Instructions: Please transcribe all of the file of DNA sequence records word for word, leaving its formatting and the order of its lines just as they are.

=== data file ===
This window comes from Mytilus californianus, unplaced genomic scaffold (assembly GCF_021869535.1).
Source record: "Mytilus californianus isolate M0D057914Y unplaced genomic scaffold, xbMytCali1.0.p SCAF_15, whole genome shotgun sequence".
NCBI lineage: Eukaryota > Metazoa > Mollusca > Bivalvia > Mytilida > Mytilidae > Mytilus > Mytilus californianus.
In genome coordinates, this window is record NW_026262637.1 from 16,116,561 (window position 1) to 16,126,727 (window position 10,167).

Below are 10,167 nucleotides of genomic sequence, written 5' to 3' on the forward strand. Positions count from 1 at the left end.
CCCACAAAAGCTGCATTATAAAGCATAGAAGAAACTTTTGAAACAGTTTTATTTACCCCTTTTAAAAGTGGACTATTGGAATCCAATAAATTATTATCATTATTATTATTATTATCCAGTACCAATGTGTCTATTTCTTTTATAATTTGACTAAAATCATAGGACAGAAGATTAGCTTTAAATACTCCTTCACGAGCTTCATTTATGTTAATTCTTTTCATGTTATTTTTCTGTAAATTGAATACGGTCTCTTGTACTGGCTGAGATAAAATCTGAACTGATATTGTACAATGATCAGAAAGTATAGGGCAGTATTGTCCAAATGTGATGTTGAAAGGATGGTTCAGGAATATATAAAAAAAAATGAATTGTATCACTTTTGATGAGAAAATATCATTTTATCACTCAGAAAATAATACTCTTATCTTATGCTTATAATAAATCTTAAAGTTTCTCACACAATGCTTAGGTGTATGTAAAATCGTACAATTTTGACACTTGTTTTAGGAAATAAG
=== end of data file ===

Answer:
This window comes from Mytilus californianus, unplaced genomic scaffold (assembly GCF_021869535.1).
Source record: "Mytilus californianus isolate M0D057914Y unplaced genomic scaffold, xbMytCali1.0.p SCAF_15, whole genome shotgun sequence".
NCBI lineage: Eukaryota > Metazoa > Mollusca > Bivalvia > Mytilida > Mytilidae > Mytilus > Mytilus californianus.
In genome coordinates, this window is record NW_026262637.1 from 16,116,561 (window position 1) to 16,126,727 (window position 10,167).

Below are 10,167 nucleotides of genomic sequence, written 5' to 3' on the forward strand. Positions count from 1 at the left end.
CCCACAAAAGCTGCATTATAAAGCATAGAAGAAACTTTTGAAACAGTTTTATTTACCCCTTTTAAAAGTGGACTATTGGAATCCAATAAATTATTATCATTATTATTATTATTATCCAGTACCAATGTGTCTATTTCTTTTATAATTTGACTAAAATCATAGGACAGAAGATTAGCTTTAAATACTCCTTCACGAGCTTCATTTATGTTAATTCTTTTCATGTTATTTTTCTGTAAATTGAATACGGTCTCTTGTACTGGCTGAGATAAAATCTGAACTGATATTGTACAATGATCAGAAAGTATAGGGCAGTATTGTCCAAATGTGATGTTGAAAGGATGGTTCAGGAATATATAAAAAAAAATGAATTGTATCACTTTTGATGAGAAAATATCATTTTATCACTCAGAAAATAATACTCTTATCTTATGCTTATAATAAATCTTAAAGTTTCTCACACAATGCTTAGGTGTATGTAAAATCGTACAATTTTGACACTTGTTTTAGGAAATAAG